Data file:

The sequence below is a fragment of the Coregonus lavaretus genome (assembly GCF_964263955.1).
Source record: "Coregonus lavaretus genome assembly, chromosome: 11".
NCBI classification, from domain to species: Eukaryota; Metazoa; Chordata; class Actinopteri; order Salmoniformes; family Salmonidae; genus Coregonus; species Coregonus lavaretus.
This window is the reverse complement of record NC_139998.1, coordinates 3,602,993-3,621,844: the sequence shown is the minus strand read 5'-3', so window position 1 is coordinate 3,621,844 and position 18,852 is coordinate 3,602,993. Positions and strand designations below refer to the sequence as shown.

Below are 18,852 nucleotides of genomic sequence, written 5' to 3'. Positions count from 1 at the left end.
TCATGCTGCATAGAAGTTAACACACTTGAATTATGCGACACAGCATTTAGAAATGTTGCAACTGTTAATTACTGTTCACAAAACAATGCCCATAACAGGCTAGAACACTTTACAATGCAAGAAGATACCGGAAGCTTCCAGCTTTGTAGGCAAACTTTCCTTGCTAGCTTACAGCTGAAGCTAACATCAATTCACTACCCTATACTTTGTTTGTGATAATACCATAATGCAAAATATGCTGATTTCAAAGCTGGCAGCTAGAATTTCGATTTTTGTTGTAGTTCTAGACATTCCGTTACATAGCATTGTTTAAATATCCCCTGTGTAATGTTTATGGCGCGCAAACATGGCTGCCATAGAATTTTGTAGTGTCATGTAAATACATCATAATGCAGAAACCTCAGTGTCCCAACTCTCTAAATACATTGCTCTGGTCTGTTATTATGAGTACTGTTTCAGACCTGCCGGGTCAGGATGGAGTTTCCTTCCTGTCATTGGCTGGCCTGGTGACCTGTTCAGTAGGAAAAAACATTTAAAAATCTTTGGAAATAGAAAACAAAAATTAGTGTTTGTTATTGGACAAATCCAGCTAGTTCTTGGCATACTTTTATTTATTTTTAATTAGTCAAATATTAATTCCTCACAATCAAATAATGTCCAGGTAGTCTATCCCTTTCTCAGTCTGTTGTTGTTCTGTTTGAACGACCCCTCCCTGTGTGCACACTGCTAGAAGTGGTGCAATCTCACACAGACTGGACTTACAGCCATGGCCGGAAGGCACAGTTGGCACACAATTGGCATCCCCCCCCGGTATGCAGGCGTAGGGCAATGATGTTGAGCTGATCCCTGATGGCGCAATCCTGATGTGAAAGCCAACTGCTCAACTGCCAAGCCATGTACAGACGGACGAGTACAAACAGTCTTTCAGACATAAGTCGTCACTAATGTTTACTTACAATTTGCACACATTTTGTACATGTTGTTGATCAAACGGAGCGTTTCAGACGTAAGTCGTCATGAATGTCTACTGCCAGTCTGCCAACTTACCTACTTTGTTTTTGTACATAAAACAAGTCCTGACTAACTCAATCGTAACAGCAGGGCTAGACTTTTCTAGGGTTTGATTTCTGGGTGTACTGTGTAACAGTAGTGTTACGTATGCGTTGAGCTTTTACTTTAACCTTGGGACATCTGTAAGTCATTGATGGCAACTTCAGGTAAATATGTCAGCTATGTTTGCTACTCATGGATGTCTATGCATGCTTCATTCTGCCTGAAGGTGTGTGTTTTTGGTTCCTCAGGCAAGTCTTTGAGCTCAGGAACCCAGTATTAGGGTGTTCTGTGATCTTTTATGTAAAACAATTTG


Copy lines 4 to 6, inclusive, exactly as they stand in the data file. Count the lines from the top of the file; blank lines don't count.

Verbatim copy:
This window is the reverse complement of record NC_139998.1, coordinates 3,602,993-3,621,844: the sequence shown is the minus strand read 5'-3', so window position 1 is coordinate 3,621,844 and position 18,852 is coordinate 3,602,993. Positions and strand designations below refer to the sequence as shown.

Below are 18,852 nucleotides of genomic sequence, written 5' to 3'. Positions count from 1 at the left end.
TCATGCTGCATAGAAGTTAACACACTTGAATTATGCGACACAGCATTTAGAAATGTTGCAACTGTTAATTACTGTTCACAAAACAATGCCCATAACAGGCTAGAACACTTTACAATGCAAGAAGATACCGGAAGCTTCCAGCTTTGTAGGCAAACTTTCCTTGCTAGCTTACAGCTGAAGCTAACATCAATTCACTACCCTATACTTTGTTTGTGATAATACCATAATGCAAAATATGCTGATTTCAAAGCTGGCAGCTAGAATTTCGATTTTTGTTGTAGTTCTAGACATTCCGTTACATAGCATTGTTTAAATATCCCCTGTGTAATGTTTATGGCGCGCAAACATGGCTGCCATAGAATTTTGTAGTGTCATGTAAATACATCATAATGCAGAAACCTCAGTGTCCCAACTCTCTAAATACATTGCTCTGGTCTGTTATTATGAGTACTGTTTCAGACCTGCCGGGTCAGGATGGAGTTTCCTTCCTGTCATTGGCTGGCCTGGTGACCTGTTCAGTAGGAAAAAACATTTAAAAATCTTTGGAAATAGAAAACAAAAATTAGTGTTTGTTATTGGACAAATCCAGCTAGTTCTTGGCATACTTTTATTTATTTTTAATTAGTCAAATATTAATTCCTCACAATCAAATAATGTCCAGGTAGTCTATCCCTTTCTCAGTCTGTTGTTGTTCTGTTTGAACGACCCCTCCCTGTGTGCACACTGCTAGAAGTGGTGCAATCTCACACAGACTGGACTTACAGCCATGGCCGGAAGGCACAGTTGGCACACAATTGGCATCCCCCCCCGGTATGCAGGCGTAGGGCAATGATGTTGAGCTGATCCCTGATGGCGCAATCCTGATGTGAAAGCCAACTGCTCAACTGCCAAGCCATGTACAGACGGACGAGTACAAACAGTCTTTCAGACATAAGTCGTCACTAATGTTTACTTACAATTTGCACACATTTTGTACATGTTGTTGATCAAACGGAGCGTTTCAGACGTAAGTCGTCATGAATGTCTACTGCCAGTCTGCCAACTTACCTACTTTGTTTTTGTACATAAAACAAGTCCTGACTAACTCAATCGTAACAGCAGGGCTAGACTTTTCTAGGGTTTGATTTCTGGGTGTACTGTGTAACAGTAGTGTTACGTATGCGTTGAGCTTTTACTTTAACCTTGGGACATCTGTAAGTCATTGATGGCAACTTCAGGTAAATATGTCAGCTATGTTTGCTACTCATGGATGTCTATGCATGCTTCATTCTGCCTGAAGGTGTGTGTTTTTGGTTCCTCAGGCAAGTCTTTGAGCTCAGGAACCCAGTATTAGGGTGTTCTGTGATCTTTTATGTAAAACAATTTG